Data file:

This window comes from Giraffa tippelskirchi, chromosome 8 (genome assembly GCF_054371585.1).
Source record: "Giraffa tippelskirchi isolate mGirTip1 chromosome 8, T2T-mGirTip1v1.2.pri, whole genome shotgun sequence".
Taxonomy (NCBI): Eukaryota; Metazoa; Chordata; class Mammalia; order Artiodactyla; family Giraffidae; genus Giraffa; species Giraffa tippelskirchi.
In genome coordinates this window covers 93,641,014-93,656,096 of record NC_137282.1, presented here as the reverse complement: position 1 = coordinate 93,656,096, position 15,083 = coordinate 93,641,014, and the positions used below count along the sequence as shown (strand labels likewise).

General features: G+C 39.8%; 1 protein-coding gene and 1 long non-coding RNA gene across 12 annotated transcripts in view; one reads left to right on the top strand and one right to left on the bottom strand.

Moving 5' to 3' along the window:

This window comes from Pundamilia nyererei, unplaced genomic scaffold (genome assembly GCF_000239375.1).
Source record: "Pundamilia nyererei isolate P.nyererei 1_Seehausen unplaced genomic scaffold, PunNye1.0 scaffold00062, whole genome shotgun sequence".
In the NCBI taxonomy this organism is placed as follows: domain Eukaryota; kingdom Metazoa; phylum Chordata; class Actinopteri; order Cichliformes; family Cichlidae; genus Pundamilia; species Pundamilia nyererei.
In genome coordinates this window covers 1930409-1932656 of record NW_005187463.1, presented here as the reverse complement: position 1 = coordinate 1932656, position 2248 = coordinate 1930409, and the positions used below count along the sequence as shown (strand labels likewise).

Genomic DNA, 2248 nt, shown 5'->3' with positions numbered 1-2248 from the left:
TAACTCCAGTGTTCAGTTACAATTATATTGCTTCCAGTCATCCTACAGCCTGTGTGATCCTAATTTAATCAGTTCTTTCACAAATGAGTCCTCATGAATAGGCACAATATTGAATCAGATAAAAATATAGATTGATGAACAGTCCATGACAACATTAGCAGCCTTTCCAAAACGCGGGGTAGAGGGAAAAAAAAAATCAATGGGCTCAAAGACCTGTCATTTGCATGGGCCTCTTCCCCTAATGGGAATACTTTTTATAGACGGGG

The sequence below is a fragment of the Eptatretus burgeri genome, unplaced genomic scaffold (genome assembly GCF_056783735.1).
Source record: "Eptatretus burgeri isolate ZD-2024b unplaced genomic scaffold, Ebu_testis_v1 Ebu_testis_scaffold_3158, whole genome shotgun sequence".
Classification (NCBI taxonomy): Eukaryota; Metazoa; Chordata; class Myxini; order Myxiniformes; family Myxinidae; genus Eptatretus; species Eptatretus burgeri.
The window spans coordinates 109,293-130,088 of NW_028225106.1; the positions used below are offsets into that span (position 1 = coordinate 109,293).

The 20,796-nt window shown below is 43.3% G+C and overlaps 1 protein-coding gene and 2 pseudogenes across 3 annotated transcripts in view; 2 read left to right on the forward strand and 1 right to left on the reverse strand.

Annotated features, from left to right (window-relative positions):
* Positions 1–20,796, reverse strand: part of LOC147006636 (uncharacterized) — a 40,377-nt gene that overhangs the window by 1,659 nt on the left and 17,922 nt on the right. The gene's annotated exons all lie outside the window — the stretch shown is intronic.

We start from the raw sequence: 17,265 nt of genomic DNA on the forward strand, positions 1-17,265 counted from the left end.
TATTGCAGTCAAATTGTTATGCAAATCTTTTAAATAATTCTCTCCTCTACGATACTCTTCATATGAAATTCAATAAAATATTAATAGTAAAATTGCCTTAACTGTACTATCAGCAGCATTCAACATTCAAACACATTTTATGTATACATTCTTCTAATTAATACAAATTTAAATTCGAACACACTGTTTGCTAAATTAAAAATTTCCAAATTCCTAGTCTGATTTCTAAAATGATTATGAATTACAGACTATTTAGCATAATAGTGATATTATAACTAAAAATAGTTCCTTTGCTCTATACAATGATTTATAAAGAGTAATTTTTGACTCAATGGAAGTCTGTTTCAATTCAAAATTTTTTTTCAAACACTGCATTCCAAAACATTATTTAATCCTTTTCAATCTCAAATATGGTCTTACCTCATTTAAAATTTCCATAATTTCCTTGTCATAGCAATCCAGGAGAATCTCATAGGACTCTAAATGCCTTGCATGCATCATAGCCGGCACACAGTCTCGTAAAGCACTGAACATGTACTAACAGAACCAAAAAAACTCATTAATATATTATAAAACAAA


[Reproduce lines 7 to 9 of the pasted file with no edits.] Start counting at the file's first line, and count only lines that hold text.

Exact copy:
This window comes from Pundamilia nyererei, unplaced genomic scaffold (genome assembly GCF_000239375.1).
Source record: "Pundamilia nyererei isolate P.nyererei 1_Seehausen unplaced genomic scaffold, PunNye1.0 scaffold00062, whole genome shotgun sequence".
In the NCBI taxonomy this organism is placed as follows: domain Eukaryota; kingdom Metazoa; phylum Chordata; class Actinopteri; order Cichliformes; family Cichlidae; genus Pundamilia; species Pundamilia nyererei.